• End by reiterating your appreciation and stating that you look forward to hearing from them soon.

While you certainly don’t need to send your email as you’re walking back to your car, you should try to send it within 24 hours of your interview.

Common Teacher Interview Questions (And Tips for Answering Them)

Knowing the types of questions you’ll be asked can take a huge weight off your shoulders. In our experience, these are some of the most common questions asked during teacher interviews. To keep you from sounding too robotic, we’ve provided general tips and talking points, as opposed to specific answers to use. Remember, you want to sound genuine and prepared, but not too rehearsed.

On the off chance that you’re asked a question that you aren’t prepared for, it’s OK to ask for a moment to think before you answer. It’s better to pause for a moment to collect your thoughts than give an incomplete or half-hearted answer.

If you’re new to teaching, some of the questions about past teaching experiences won’t directly apply to you. Chances are, your interviewer will acknowledge this and explain that it’s okay to describe what you would do or to draw on an experience from your student teaching. If not, lead into your answers by saying something like, “While I haven’t had direct experience with that yet, I plan to do X, Y, and Z.” 

Why did you decide to become a teacher?

Chances are, you’ve answered this question before in casual conversations with friends or family. Use that as a starting point, but be sure to include something that sets you apart from other candidates. Of course you want to be a teacher to work with children and make a difference, but what specifically drew you to teaching? Did you struggle in school and want to help your students have a better experience? Do you feel strongly about the value of the subject you plan to teach? Adding a personal aspect to your answer can help you stand out from other applicants.

What is your favorite part about teaching?

This is another question where you want to avoid too many cliches. Everyone loves “when students have a lightbulb moment.” While there’s nothing wrong with this, you can put your own spin on it by going beyond the traditional answers. Do you love working with students with challenging behavior? Do you enjoy helping students develop their own personal passions? Maybe you love watching young children go from knowing a few sight words to reading short chapter books by the end of the year. No matter your answer, make sure that it is centered around the students.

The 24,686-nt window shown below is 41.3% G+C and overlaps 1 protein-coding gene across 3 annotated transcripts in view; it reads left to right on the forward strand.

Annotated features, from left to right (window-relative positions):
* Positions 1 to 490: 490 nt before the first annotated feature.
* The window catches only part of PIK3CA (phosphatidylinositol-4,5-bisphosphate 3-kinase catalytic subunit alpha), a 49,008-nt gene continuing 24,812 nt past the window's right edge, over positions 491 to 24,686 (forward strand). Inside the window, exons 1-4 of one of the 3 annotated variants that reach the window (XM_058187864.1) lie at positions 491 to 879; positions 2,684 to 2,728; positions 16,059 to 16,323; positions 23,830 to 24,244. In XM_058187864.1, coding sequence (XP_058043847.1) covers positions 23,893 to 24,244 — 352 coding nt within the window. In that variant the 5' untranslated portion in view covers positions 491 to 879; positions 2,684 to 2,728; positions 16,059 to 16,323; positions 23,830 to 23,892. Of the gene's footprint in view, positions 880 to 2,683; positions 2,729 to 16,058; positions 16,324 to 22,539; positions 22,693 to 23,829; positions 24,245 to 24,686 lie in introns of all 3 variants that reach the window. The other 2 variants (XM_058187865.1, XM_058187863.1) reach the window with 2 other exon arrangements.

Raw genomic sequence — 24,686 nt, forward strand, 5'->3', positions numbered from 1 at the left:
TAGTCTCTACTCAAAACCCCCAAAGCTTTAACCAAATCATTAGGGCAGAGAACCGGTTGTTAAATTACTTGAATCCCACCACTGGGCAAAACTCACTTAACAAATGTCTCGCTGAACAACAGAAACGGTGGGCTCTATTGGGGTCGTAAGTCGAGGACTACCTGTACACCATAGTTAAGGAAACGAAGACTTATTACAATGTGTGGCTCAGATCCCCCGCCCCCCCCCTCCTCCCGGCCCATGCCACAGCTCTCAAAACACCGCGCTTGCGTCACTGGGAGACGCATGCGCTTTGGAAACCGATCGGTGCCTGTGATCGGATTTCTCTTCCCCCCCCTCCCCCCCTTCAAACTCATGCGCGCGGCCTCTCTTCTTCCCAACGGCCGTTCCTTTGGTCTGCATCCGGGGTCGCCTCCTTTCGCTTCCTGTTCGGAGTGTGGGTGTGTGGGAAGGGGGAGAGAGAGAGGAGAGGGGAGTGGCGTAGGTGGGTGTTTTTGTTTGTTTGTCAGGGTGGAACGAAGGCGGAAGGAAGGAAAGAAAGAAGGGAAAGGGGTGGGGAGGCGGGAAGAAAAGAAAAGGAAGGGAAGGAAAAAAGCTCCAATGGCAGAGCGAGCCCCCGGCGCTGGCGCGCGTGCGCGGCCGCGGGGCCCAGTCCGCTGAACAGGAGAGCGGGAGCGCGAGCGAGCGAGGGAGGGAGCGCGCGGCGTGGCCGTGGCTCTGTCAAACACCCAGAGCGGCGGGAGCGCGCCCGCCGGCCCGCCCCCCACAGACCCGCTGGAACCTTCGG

Similar question: Tell me about one of the most rewarding moments you’ve had as a teacher.

What is your least favorite part about teaching?

For this question, make sure your answer is honest and relatable, but not too negative. This is one of the few questions where you don’t want to elaborate too much, as you could risk coming off as complaining. A good framework to follow for this question is to share your least favorite part about teaching, explain why you dislike it, acknowledge that it needs to be done, and share how you find motivation for doing it. 

For example, perhaps your least favorite part of teaching is the amount of standardized testing. In that case, your answer may sound something like this: 

“My least favorite part of teaching is the amount of standardized testing that is used, because I know it only gives a snapshot of a student’s abilities. I know that standardized tests are necessary to make sure all students are getting a quality education, and I know they can provide important data for teachers to use. However, I always make sure that I’m using additional assessment measures so that I can get a full picture of my students’ knowledge and abilities.”

Describe your classroom management style.

This question requires a lot of thought and planning to keep you from either drawing a blank or giving a long-winded, rambling answer. Technically speaking, there are four distinct classroom management styles: authoritarian, authoritative, permissive, and indulgent. You can mention one of these, but chances are your interviewer wants to know specific strategies and approaches that you plan to use in your classroom.

 Some points to think about when planning your answer include:

  • How do you establish your classroom rules and expectations? Are your students involved in the process?
  • What consequences are in place when rules are not followed?
  • How do you teach procedures and enforce them throughout the year?
  • What are some ways that you reward or reinforce positive behavior?
  • What steps do you take to prevent behavior problems from arising?
How do you incorporate technology in the classroom?

Technology is used in every grade level, so it’s important for teachers to know how to best implement it. Technology should always be used to enhance a lesson, not as a replacement or a “filler” activity. Think of specific examples of how you have incorporated technology into your lessons or how you’ve seen technology used by other teachers. Do you use online interactive math manipulatives to teach place value? Have you used virtual field trips to enhance science lessons? Do your students use online platforms for asynchronous group discussions?